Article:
Dockerizing Flask and Celery with Microservice Project Architecture Part I: The Core


Feri Lukmansyah
3 min readOct 7, 2022


Dockerizing Flask and Celery with Microservice Project Architecture Part I: The Core - When I created API for my project and integrated it with celery and docker, I didn’t find a suitable reference to create a scalable project structure and apply the SOLID principle, until I found the 12 Factor App methodology.

I read about Django Golden App in Daniel Roy Greenfeld’s Two Scoop of Django 3 book, I applied the concept using flask + flask-restx + celery and automation using makefile and docker-compose to fit the 12-factor app methodology.

Why Use Django Golden App in Flask?

I use the Django golden app because its structure is easy to understand and implement the twelve-factor app, and scalable.

Getting Started

for the first step, create a repository on GitHub or fork this repo


The Core Application

The core Application is a core of a project and is used as a controller of a project let’s check the project structure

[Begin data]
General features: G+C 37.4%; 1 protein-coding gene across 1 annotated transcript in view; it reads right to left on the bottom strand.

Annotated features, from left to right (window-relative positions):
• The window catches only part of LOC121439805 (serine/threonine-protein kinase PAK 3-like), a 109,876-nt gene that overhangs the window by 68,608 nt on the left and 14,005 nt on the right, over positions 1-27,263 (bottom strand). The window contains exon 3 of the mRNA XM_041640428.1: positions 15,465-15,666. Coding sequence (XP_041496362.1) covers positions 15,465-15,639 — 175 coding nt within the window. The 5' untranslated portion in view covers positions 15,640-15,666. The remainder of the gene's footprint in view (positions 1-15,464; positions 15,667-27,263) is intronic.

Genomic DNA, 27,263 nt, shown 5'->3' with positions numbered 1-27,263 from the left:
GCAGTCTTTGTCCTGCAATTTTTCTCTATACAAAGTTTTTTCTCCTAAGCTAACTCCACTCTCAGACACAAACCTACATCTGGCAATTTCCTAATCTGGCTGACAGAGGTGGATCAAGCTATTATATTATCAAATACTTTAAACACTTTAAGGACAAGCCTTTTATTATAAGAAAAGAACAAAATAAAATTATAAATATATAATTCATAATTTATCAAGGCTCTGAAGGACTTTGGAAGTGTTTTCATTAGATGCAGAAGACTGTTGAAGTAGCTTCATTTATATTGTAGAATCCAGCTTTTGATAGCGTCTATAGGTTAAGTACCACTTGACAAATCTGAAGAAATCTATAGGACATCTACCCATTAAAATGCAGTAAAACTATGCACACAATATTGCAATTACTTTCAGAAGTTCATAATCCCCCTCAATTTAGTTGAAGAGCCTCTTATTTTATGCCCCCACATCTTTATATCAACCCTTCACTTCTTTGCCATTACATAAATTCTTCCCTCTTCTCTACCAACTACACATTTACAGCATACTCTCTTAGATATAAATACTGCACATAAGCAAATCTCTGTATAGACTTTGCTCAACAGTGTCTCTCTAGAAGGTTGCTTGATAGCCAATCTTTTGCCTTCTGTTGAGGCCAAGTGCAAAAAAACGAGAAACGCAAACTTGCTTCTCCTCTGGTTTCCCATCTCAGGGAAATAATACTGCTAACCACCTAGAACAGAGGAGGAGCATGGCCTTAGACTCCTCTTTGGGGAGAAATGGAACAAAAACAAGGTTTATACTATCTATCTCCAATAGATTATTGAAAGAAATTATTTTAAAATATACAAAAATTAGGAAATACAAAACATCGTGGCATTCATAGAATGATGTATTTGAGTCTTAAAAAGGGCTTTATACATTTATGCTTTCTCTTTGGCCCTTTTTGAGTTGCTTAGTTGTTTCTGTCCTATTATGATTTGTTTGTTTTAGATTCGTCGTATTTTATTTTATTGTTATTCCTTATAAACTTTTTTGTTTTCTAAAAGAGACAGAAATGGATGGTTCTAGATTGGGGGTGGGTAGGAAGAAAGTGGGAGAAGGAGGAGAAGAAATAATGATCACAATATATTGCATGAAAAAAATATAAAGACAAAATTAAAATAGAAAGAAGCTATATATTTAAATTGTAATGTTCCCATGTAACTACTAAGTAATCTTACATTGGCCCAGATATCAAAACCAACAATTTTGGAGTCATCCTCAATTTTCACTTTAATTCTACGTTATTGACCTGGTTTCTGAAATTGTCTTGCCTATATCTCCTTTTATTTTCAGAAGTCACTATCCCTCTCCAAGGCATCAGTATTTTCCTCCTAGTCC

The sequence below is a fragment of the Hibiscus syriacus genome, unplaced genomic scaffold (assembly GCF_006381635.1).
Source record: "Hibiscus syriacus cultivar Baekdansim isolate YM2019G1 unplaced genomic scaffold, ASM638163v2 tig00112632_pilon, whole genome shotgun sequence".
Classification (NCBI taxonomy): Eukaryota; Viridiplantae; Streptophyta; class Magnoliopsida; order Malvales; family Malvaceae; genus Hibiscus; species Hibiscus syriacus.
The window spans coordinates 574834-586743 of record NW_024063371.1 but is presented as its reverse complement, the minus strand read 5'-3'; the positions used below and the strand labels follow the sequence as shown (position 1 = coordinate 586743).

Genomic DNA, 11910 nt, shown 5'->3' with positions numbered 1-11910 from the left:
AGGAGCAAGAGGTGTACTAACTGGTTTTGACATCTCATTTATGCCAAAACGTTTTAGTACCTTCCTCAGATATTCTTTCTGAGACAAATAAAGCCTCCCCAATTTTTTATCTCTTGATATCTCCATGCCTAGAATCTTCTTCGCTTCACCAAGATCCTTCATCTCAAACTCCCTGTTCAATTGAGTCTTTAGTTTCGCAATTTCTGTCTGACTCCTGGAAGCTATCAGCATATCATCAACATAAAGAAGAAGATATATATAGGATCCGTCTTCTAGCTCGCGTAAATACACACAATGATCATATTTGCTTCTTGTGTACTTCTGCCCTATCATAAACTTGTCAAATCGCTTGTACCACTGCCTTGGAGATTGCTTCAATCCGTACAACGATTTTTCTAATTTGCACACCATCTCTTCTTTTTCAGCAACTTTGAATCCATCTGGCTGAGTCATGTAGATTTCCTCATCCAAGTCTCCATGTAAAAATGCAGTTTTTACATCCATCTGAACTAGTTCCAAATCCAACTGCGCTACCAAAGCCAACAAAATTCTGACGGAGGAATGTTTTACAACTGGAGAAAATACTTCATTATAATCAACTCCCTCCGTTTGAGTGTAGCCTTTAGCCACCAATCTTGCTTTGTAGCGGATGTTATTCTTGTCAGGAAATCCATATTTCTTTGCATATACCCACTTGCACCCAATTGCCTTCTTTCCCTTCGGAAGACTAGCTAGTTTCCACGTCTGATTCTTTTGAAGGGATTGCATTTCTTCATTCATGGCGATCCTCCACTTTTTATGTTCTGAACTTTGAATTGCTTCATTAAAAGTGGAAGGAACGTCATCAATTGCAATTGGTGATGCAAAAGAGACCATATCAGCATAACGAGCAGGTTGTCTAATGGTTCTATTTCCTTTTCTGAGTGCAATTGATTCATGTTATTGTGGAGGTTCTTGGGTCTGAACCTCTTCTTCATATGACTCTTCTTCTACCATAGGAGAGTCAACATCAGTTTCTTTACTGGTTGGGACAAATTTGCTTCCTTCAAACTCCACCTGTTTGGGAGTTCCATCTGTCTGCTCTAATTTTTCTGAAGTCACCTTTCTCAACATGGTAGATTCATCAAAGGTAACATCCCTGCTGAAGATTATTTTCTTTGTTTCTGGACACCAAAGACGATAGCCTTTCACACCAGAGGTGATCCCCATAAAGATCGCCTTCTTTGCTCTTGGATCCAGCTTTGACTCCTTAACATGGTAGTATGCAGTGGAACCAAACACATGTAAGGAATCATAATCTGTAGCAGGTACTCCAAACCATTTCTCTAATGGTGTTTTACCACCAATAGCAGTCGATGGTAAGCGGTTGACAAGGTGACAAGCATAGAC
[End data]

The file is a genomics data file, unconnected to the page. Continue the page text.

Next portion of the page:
project structure

The Breakdown

Let’s break down the project structure to understand how it works and how to modify that and use it for your work project

The Core Modules

the core modules are used to control your main application for example there are many sensitive files to configure and used to integrate various libraries and modules that will be used in applications using either monolithic or microservice architecture.

Let’s take some example implementation of the project

take a look at the core module

core modules

The Config file

The Config file is a core configuration on flask applications, on this project the sample configuration is on the database and celery

config file

The Factory

factory file is a runner of web services on the flask, based on documentation

there are a couple of really nice ways to further improve the experience. A common pattern is creating the application object when the blueprint is imported. But if you move the creation of this object into a function, you can then create multiple instances of this app later.

So why would you want to do this?

  1. Testing. You can have instances of the application with different settings to test every case.
  2. Multiple instances. Imagine you want to run different versions of the same application. Of course, you could have multiple instances with different configs set up in your web server, but if you use factories, you can have multiple instances of the same application running in the same application process which can be handy.

Let’s see the sample below

the factory code

The Extension

Extension used by the app to integrate third-party packages with the application